It does, after all, follow Lori’s tomato sandwich story. And what comes after fresh produce inevitably? Fruit flies.
Our group resides in Northern Utah and this time of year is known as harvest season. So many wonderful fruits and veggies for the taking! In early autumn I become kind of a fruit-stand spaz and try to hit every one of the local farmers stands within 20 miles of my house. I’m a serial produce buyer.
Needless to say over the past six weeks I’ve been collecting (and consuming) fresh peaches, apples, pears, onions and garlic from a variety of different micro climates in my area. Not to mention harvesting the tomatoes, peppers and raspberries from my own garden.
And with all the lovely, delectable foods come the fruit flies. Hundreds of them. Some are the usual, tiny gray variety, others are fat and darker in color. We found a sort of striped-looking brown one in the pantry the other day and I wondered if I had inadvertently discovered a new species.
The fruit flies at my house are ethnically diverse and rich in background and history, because they have hitchhiked on the journeys of produce from a hundred different farms. They have found refuge in the warmth and plentiful fruit of my kitchen.
I’m like Nelson Mandela for gnats.
For awhile I tried to be cool about it, shrugged and said that bugs are part of life. Had the live and let live philosophy, don’t sweat the small stuff, exist in my natural environment sort of mindset. Because I’m cool and green and open like that.
Except that I’m not.
Right around the time I found a fruit fly hovering around my toothbrush, just after flicking one off the rim of my coffee cup, the cool and green and open Cindy went far, far away. The anxiety-ridden, control-freakish germaphob manifested in her place and I went:
“Eeeeeeeew! THERE ARE A THOUSAND BUGS LIVING AROUND ME.“
That night my husband agreed that the ethnically diverse fruit flies had become like the 28 year old chain-smoking gaming-fanatic that won’t leave his parents’ basement.
It was time for them to go. He went to the almighty Google for answers.
“Trick them with yogurt or apple cider vinegar in a cup,” it said. “Create a funnel with paper around the cup. They can crawl through the hole but they can’t find their way out. Collect the fruit flies and simply throw the cup away.”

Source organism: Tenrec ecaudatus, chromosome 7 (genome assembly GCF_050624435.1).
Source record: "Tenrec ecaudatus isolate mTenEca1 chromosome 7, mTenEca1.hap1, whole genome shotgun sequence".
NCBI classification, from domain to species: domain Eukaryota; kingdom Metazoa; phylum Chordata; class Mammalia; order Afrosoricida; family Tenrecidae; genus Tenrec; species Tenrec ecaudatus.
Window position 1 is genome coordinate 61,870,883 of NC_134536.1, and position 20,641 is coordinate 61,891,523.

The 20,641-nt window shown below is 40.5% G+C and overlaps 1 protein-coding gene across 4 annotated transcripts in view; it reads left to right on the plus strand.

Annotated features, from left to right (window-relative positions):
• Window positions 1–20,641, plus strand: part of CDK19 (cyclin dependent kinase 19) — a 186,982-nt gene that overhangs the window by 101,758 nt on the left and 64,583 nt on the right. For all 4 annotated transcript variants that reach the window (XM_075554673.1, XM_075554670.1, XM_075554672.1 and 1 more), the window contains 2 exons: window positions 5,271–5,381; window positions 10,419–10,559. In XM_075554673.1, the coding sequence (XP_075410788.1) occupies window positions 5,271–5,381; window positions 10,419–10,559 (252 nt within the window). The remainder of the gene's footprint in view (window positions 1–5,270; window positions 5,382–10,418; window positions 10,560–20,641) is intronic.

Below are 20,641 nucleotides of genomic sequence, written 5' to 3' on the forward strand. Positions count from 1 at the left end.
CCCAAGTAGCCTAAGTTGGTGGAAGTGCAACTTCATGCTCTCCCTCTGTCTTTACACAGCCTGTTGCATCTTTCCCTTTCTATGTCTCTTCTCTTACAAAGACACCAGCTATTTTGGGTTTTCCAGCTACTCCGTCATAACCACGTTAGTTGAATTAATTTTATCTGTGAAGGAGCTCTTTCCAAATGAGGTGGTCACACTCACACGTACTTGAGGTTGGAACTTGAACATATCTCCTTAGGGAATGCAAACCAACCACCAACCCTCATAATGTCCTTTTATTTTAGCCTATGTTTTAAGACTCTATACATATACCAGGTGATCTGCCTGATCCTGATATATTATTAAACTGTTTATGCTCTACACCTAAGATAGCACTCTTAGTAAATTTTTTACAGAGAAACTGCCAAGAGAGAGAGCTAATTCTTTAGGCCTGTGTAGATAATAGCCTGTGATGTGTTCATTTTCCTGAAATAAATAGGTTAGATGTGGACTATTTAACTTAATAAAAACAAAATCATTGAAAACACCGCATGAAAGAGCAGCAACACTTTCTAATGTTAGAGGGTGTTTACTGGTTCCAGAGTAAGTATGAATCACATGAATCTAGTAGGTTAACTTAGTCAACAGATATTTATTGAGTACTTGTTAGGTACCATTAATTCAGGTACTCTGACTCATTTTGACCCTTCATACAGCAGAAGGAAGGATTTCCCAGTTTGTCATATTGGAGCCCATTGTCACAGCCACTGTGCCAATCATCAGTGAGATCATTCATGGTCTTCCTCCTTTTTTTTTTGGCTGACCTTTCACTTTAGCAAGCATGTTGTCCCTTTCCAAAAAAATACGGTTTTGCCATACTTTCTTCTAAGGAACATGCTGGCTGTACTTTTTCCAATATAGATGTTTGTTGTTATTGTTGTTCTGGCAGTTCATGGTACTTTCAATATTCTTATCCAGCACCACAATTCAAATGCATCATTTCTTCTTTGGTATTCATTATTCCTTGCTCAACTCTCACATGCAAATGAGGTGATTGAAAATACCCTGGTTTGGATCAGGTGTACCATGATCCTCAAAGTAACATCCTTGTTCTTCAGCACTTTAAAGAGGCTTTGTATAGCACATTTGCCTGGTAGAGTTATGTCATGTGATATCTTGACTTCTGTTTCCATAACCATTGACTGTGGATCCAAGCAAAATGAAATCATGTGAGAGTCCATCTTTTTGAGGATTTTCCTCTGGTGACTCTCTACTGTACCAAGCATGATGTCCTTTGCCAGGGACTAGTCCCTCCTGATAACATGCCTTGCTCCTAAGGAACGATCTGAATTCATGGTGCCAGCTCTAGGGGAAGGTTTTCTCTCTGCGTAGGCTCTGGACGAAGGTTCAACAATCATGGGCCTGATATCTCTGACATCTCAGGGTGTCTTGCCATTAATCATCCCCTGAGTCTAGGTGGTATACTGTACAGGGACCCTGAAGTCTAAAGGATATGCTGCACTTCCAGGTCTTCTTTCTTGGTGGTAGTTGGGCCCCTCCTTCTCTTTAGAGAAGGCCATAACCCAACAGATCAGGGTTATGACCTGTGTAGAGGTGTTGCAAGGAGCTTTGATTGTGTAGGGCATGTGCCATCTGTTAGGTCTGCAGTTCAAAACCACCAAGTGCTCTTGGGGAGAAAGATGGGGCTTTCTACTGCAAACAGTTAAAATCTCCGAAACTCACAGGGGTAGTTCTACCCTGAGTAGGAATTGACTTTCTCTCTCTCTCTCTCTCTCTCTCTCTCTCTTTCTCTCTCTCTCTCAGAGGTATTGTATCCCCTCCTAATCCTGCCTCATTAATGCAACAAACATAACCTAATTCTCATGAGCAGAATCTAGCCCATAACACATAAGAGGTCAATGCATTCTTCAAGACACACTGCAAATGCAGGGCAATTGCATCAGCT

He went to work on finding the ingredients and designing the funnel. He, being the mechanically minded perfectionist that he is spent so long designing and re-designing the funnel that I (watching Parenthood, drinking an apple ale and trying to forget that vagrant bugs were in every room) became annoyed and said,
“Seriously, they are fruit flies! How complicated does it need to be?”
Proving me both stupid and wrong.
We set out the cups of yogurt and apple cider vinegar. The fruit flies did not climb into the funnel, the colonies did not disappear. Some flies did not even leave the refuge of tomatoes and peaches, ripening on the kitchen counter. They “simply” gathered around the rim, as to enjoy the wonderful new smell. They seemed more relaxed than ever before.
You don’t think fruit flies can get more relaxed? Well, I’m here to tell you they can.
So now not only is my home a safe haven from frost for refugee fruit flies from many lands, I’m providing them with aromatherapy. Hell, next I’ll probably open a fruit-fly gluten-free bakery and yoga studio.
Probably the colonies at the local fruit stands have created mythical stories about a ginormic bug saint who arrives with reusable, eco-friendly shopping bags and exalts the faithful to a land of warmth and manna.
I got to thinking about their hanging out around the veritable hot tub of aromas. The fruit flies didn’t know we were trying to trap them, and frankly I don’t think they cared. The cup smelled nice and rotten and yeasty and so they went there. They didn’t go: “Wait! What if this is the wrong choice? What if following these horrible, wonderful and enchanting smells will eventually lead to our demise?”
They just DID it. And for the fruit flies that landed at my house, it worked out pretty well.
Even if I had kept my mouth shut and my husband had designed the Ultimate Fruit Fly Snare of Death and they had ended up at death’s door, I’m pretty sure they would have been okay with that too, because even death is an inevitable part of the fruit fly version of Who Are We Supposed to Be and What We Are Supposed to Do.
At this point you might be asking yourself what fruit flies has to do with writing. (Or maybe you don’t care, either of which is okay. We accept all kinds here at WTF.) The answer is nothing, (other than the fact that I’ve swatted like seven of them away while writing this post.)
The answer is also everything.
After a year of getting in my own way and a summer spent deliberating what the point was to my life, I decided I was just going to stop taking everything so seriously, just be who I am and start writing the novel I’ve always wanted to write.
And yeah, it might not turn out in my favor. I may drive myself insane trying to figure out the three different timelines I’ve created. I may waste an enormous amount of time and then decide to move on to bigger and better things.I may die in utter euphoria, in a pool of warm yogurt.
But you know what? Maybe it will turn out in my favor.
And for that reason alone I have to try. To put all other unnecessary things aside and do the thing I was born to do. To write the #*$(&! book!
I’m at a point in my life I truly have no choice other than move forward purely on instinct. Kind of like the fruit flies. (There goes one now.)
Alright, fruit flies. I owe you for one epiphany. You can hang around until I find a better place to ripen my peaches. But if I see you giving one another massages, so help me I’m calling the exterminator.
Till next time,